sufficiently many people to do some new thinking, and to stand up and
live for themselves.
But I do like Chris
Hedges, who sees more clearly
2. The Reason Republicans Were Willing to Shut It Down
So it has happened:
The U.S. government has been shut down, at least in most of its paid
efforts, and the reasons are that the Republicans, or the Tea Party
part of them, wants to undo "Obamacare" by hook or by crook.
Here is a piece by Bill Boyarsky on Truth Dig that may clarify some
It starts as follows:
And while I am not convinced
this is right, it does explain part of their reasoning. There is
considerably more that I skip, but here is most of Boyarsky's
Don’t write the
Republicans off as totally crazy. They know that if Obamacare works, it
will wreck chances for attaining their real goal—lowering taxes on the
rich, wiping out regulations and widening even more the gap between the
very rich and everyone else.
That is why they and
their business allies are fighting so hard against the Affordable Care
Act and threatening to bring the federal government to a halt. If the
Republicans lose on Obamacare, it will be nearly impossible for them to
shrink government the way they’ve been dreaming.
Again I think this is probably
too simple-minded, but he does have a point.
If the Affordable Care
Act works, its success will tilt the balance in favor of
government-aided health care—and clear the way for eventual approval of
the best solution: a single payer system, Medicare for all.
But if the Republicans
win, succeeding in dismantling Obamacare or even forcing a year’s
delay, the cause of an activist government will be dealt a blow that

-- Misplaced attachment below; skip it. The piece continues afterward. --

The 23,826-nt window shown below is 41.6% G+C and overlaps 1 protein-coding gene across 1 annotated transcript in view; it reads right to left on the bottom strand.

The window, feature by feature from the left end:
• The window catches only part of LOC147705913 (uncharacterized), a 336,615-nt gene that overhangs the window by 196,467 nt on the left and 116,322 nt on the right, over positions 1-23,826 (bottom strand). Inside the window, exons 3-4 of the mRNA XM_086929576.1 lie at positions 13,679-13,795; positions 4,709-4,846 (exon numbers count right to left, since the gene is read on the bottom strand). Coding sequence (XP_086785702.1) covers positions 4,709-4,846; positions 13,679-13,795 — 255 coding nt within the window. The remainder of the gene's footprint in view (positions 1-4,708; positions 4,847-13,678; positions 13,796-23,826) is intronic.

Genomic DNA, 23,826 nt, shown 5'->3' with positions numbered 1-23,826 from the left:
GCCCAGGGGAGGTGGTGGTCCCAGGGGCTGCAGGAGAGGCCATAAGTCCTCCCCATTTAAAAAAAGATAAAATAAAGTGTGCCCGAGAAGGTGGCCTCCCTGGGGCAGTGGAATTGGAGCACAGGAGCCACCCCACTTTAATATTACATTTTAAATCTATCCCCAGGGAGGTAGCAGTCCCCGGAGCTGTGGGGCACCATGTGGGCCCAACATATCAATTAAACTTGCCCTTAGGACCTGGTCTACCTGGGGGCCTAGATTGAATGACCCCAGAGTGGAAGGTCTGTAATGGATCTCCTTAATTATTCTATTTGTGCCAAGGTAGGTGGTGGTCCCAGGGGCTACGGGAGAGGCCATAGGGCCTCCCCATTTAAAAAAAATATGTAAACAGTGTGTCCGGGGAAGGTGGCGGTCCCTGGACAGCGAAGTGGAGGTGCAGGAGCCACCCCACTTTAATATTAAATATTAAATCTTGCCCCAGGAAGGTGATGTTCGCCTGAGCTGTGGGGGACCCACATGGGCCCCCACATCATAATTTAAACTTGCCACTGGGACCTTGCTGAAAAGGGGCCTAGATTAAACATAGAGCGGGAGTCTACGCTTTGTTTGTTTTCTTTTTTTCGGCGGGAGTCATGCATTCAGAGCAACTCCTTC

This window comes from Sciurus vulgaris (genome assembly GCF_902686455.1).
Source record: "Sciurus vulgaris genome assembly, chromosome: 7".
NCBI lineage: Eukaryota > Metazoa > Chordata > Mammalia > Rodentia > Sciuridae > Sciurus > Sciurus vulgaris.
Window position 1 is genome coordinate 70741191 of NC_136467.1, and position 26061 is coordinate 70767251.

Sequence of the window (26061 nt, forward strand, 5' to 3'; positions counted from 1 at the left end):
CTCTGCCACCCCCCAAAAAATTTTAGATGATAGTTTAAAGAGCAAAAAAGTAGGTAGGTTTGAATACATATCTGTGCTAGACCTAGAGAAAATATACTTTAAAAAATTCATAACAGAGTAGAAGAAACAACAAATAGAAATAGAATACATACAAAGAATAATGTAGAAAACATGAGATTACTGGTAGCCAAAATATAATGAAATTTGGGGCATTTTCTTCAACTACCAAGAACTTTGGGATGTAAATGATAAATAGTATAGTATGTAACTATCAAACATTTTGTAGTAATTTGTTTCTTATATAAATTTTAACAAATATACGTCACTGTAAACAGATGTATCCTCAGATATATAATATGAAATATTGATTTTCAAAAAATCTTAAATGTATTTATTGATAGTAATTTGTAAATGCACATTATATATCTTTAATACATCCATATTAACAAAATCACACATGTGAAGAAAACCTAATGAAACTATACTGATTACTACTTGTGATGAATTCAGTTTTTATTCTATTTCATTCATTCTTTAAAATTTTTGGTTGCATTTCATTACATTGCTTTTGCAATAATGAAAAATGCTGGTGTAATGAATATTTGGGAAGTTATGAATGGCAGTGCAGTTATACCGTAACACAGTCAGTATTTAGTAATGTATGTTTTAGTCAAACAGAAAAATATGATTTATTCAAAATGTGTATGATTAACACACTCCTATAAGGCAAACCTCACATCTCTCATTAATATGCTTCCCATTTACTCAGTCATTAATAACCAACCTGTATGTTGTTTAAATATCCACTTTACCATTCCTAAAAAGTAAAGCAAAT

will be felt for generations. That will strengthen the GOP for the 2014
congressional elections and 2016 presidential race.
3. The Government Leakers Who Truly Endanger America Will Never
Now I relay my
attention, though I stay on Truth Dig, namely by turning to Robert
Scheer, who explains that there is done an enormous amount of leaking
by government people, to journalists and "journalists" (those who go by
the name, but either are bought or are without guts), some of which
maybe much more dangerous than anything disclosed by Edward Snowden.
The only difference is that the leakers who are not facing
prosecution leak materials that support the government:
Here is the beginning:
There is considerably
more under the last dotted link.
Secrecy is for the
convenience of the state. To support military adventures and budgets,
vast troves of U.S. government secrets are routinely released not by
lone dissident whistle-blowers but rather skilled teams of government
officials. They engage in coordinated propaganda campaigns designed to
influence public opinion. They leak secrets compulsively to advance
careers or justify wars and weapons programs, even when the material is
far more threatening to national security than any revealed by Edward
Remember the hoary
accounts in the first week of August trumpeting a great intelligence
coup warranting the closing of nearly two dozen U.S. embassies in
anticipation of an al-Qaida attack? Advocates for the surveillance
state jumped all over that one to support claims that NSA electronic
interceptions revealed by Snowden were necessary, and that his
whistle-blowing had weakened the nation’s security. Actually, the
opposite is true.
4. NSA Holds Internet Records Longer Than Obama Said
Next, a bit about the NSA and Obama's audacious honesty.
This is by Alexander Reed Kelly, who - again - writes for Truth Dig:
Here it is, without the
quotation from the Guardian:
Quite so - and one just cannot
The NSA stores the online
metadata of millions of Internet users for up to a year, whether they
are targets of investigations or not, The Guardian reports Monday that
top secret documents reveal.
Metadata is the record of
almost everything a person does online, from browsing history to email